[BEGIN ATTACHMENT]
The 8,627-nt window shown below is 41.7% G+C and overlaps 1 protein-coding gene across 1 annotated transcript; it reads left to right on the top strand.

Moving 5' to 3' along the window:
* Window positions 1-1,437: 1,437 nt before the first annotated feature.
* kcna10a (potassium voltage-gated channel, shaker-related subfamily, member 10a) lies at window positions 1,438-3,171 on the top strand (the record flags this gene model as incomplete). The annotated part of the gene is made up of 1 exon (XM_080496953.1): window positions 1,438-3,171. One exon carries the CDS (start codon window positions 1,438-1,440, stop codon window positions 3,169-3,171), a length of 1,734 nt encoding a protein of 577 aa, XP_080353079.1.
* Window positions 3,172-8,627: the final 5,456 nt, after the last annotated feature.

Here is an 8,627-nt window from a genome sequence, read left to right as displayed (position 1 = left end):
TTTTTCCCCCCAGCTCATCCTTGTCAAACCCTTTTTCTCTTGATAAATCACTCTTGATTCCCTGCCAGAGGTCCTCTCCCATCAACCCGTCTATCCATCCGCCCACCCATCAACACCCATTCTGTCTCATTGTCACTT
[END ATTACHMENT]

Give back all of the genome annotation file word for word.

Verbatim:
The 8,627-nt window shown below is 41.7% G+C and overlaps 1 protein-coding gene across 1 annotated transcript; it reads left to right on the top strand.

Moving 5' to 3' along the window:
* Window positions 1-1,437: 1,437 nt before the first annotated feature.
* kcna10a (potassium voltage-gated channel, shaker-related subfamily, member 10a) lies at window positions 1,438-3,171 on the top strand (the record flags this gene model as incomplete). The annotated part of the gene is made up of 1 exon (XM_080496953.1): window positions 1,438-3,171. One exon carries the CDS (start codon window positions 1,438-1,440, stop codon window positions 3,169-3,171), a length of 1,734 nt encoding a protein of 577 aa, XP_080353079.1.
* Window positions 3,172-8,627: the final 5,456 nt, after the last annotated feature.

Here is an 8,627-nt window from a genome sequence, read left to right as displayed (position 1 = left end):
TTTTTCCCCCCAGCTCATCCTTGTCAAACCCTTTTTCTCTTGATAAATCACTCTTGATTCCCTGCCAGAGGTCCTCTCCCATCAACCCGTCTATCCATCCGCCCACCCATCAACACCCATTCTGTCTCATTGTCACTT